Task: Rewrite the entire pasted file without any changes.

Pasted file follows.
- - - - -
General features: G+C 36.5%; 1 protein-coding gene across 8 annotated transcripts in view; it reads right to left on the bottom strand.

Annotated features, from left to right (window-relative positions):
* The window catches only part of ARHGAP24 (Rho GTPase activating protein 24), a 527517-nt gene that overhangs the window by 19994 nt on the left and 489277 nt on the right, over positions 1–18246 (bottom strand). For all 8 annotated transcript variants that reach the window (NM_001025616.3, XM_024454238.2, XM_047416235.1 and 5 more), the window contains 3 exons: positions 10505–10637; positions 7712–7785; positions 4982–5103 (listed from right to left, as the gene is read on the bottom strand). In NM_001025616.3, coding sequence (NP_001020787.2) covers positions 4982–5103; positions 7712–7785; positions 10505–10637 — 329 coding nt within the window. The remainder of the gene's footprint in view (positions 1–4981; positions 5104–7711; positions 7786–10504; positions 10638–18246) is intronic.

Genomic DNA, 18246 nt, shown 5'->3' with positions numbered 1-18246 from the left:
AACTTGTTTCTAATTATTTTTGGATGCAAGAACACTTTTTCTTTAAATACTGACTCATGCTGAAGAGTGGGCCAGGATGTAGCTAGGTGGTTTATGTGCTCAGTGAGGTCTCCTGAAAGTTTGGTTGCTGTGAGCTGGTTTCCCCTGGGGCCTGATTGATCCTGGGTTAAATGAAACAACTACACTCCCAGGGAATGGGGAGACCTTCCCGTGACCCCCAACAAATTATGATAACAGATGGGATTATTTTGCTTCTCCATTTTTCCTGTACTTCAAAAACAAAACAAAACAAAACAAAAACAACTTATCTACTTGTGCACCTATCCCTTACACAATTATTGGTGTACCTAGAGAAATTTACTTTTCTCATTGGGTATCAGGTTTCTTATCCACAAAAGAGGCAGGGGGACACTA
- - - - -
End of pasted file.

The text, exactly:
General features: G+C 36.5%; 1 protein-coding gene across 8 annotated transcripts in view; it reads right to left on the bottom strand.

Annotated features, from left to right (window-relative positions):
* The window catches only part of ARHGAP24 (Rho GTPase activating protein 24), a 527517-nt gene that overhangs the window by 19994 nt on the left and 489277 nt on the right, over positions 1–18246 (bottom strand). For all 8 annotated transcript variants that reach the window (NM_001025616.3, XM_024454238.2, XM_047416235.1 and 5 more), the window contains 3 exons: positions 10505–10637; positions 7712–7785; positions 4982–5103 (listed from right to left, as the gene is read on the bottom strand). In NM_001025616.3, coding sequence (NP_001020787.2) covers positions 4982–5103; positions 7712–7785; positions 10505–10637 — 329 coding nt within the window. The remainder of the gene's footprint in view (positions 1–4981; positions 5104–7711; positions 7786–10504; positions 10638–18246) is intronic.

Genomic DNA, 18246 nt, shown 5'->3' with positions numbered 1-18246 from the left:
AACTTGTTTCTAATTATTTTTGGATGCAAGAACACTTTTTCTTTAAATACTGACTCATGCTGAAGAGTGGGCCAGGATGTAGCTAGGTGGTTTATGTGCTCAGTGAGGTCTCCTGAAAGTTTGGTTGCTGTGAGCTGGTTTCCCCTGGGGCCTGATTGATCCTGGGTTAAATGAAACAACTACACTCCCAGGGAATGGGGAGACCTTCCCGTGACCCCCAACAAATTATGATAACAGATGGGATTATTTTGCTTCTCCATTTTTCCTGTACTTCAAAAACAAAACAAAACAAAACAAAAACAACTTATCTACTTGTGCACCTATCCCTTACACAATTATTGGTGTACCTAGAGAAATTTACTTTTCTCATTGGGTATCAGGTTTCTTATCCACAAAAGAGGCAGGGGGACACTA